A study by the National Association of Home Builders shows that today's homebuyers are more likely to buy smaller homes than in past years. This trend certainly applies to active adult homebuyers as well, and 55+ community builders are adjusting their development plans accordingly.
The Benefits of Smaller Homes
There are several reasons behind the popularity of smaller homes. For one thing, the recent economy has caused homebuyers to reevaluate their living needs and opt for more affordable homes. This generally means smaller floor plans without extras like bonus rooms, spacious foyers, or additional bedrooms for out-of-town guests.
Smaller homes are not only more affordable to buy, but also more affordable to maintain. Less space makes for less expensive utility bills and fewer rooms mean buying less furniture and decorative items. It is easier to clean a smaller home yourself, and it’s cheaper if you decide to bring in a maid service to clean it for you.
Smaller Home Trends
However, choosing a smaller home does not necessarily mean living in tiny rooms. Current design trends call for open floor plans which make the most of space without adding unnecessary square footage. Formal living rooms have been disappearing from floor plans and many homes feature a larger great room which combines the kitchen, dining room, and family room in one flowing space.
Those who have occasional overnight guests often find that a roomy den is more important than a dedicated guest room. Quick-to-inflate airbeds can be easily stored away and brought out when guests come to town, and today’s more comfortable sofa beds are another convenient way to let a den or home office double as a cozy guest room.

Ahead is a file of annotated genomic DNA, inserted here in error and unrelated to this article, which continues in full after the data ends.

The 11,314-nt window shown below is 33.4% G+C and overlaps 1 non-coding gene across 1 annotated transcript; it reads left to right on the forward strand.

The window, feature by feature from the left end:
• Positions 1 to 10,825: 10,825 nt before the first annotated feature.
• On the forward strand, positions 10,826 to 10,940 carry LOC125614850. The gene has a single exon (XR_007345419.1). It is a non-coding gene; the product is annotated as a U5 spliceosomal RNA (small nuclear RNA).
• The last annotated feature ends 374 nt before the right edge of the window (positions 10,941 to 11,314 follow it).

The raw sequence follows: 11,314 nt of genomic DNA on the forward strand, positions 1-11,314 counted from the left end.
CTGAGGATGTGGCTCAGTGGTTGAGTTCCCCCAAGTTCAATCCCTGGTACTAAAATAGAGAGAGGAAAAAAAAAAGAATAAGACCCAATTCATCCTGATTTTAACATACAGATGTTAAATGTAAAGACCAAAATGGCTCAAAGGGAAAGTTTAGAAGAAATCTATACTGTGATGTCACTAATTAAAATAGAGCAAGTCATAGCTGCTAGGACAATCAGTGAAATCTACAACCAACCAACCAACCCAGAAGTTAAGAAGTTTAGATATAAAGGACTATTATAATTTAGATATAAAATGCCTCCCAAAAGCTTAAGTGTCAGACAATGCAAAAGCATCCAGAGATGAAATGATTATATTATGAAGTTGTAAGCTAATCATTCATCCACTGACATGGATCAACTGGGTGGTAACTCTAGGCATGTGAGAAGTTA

Communities with Smaller Homes
Active adult communities across the country are noticing the demand for smaller, more efficient homes and are adjusting their plans to meet this need. Edgewater, a Del Webb community in the Chicago area, is a good example of this trend.
While this popular community’s fourth and final phase was originally designed for homes ranging from 2,000 to 2,500 square feet, it has recently been redesigned to feature single-family homes sized between 1,200 and 1,900 square feet.
For many active adults, a smaller home makes good financial and practical sense. Newer designs use efficient floor plans, large windows, and multi-functional rooms to make smaller homes feel more spacious. They let you save money upfront and during day-to-day living.
What do you think? Is a smaller home an attractive option during retirement? Do today’s open floor plans seem to be a more efficient use of space, or do you miss having options like formal dining and living rooms? Let us know in the comments below.